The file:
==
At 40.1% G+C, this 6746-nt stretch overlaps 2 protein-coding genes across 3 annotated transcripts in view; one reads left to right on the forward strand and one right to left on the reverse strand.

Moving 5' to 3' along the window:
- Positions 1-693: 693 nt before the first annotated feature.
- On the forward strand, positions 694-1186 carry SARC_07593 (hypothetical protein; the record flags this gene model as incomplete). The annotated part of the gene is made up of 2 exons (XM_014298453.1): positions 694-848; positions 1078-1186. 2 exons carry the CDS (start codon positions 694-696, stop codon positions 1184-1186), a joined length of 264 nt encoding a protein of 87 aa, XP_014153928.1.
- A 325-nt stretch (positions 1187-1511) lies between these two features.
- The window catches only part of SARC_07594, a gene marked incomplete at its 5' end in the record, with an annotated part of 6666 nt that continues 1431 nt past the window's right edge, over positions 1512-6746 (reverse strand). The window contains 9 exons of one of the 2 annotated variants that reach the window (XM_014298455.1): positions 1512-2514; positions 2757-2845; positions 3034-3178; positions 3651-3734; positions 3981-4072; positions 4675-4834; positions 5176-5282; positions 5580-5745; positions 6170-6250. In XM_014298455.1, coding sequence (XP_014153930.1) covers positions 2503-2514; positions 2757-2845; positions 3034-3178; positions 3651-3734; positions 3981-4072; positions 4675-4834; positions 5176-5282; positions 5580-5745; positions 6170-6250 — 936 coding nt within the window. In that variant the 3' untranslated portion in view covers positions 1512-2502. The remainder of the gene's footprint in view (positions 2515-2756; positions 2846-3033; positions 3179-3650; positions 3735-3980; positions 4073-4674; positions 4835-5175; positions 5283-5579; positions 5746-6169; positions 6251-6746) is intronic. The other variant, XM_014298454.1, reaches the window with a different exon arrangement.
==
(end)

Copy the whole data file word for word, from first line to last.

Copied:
At 40.1% G+C, this 6746-nt stretch overlaps 2 protein-coding genes across 3 annotated transcripts in view; one reads left to right on the forward strand and one right to left on the reverse strand.

Moving 5' to 3' along the window:
- Positions 1-693: 693 nt before the first annotated feature.
- On the forward strand, positions 694-1186 carry SARC_07593 (hypothetical protein; the record flags this gene model as incomplete). The annotated part of the gene is made up of 2 exons (XM_014298453.1): positions 694-848; positions 1078-1186. 2 exons carry the CDS (start codon positions 694-696, stop codon positions 1184-1186), a joined length of 264 nt encoding a protein of 87 aa, XP_014153928.1.
- A 325-nt stretch (positions 1187-1511) lies between these two features.
- The window catches only part of SARC_07594, a gene marked incomplete at its 5' end in the record, with an annotated part of 6666 nt that continues 1431 nt past the window's right edge, over positions 1512-6746 (reverse strand). The window contains 9 exons of one of the 2 annotated variants that reach the window (XM_014298455.1): positions 1512-2514; positions 2757-2845; positions 3034-3178; positions 3651-3734; positions 3981-4072; positions 4675-4834; positions 5176-5282; positions 5580-5745; positions 6170-6250. In XM_014298455.1, coding sequence (XP_014153930.1) covers positions 2503-2514; positions 2757-2845; positions 3034-3178; positions 3651-3734; positions 3981-4072; positions 4675-4834; positions 5176-5282; positions 5580-5745; positions 6170-6250 — 936 coding nt within the window. In that variant the 3' untranslated portion in view covers positions 1512-2502. The remainder of the gene's footprint in view (positions 2515-2756; positions 2846-3033; positions 3179-3650; positions 3735-3980; positions 4073-4674; positions 4835-5175; positions 5283-5579; positions 5746-6169; positions 6251-6746) is intronic. The other variant, XM_014298454.1, reaches the window with a different exon arrangement.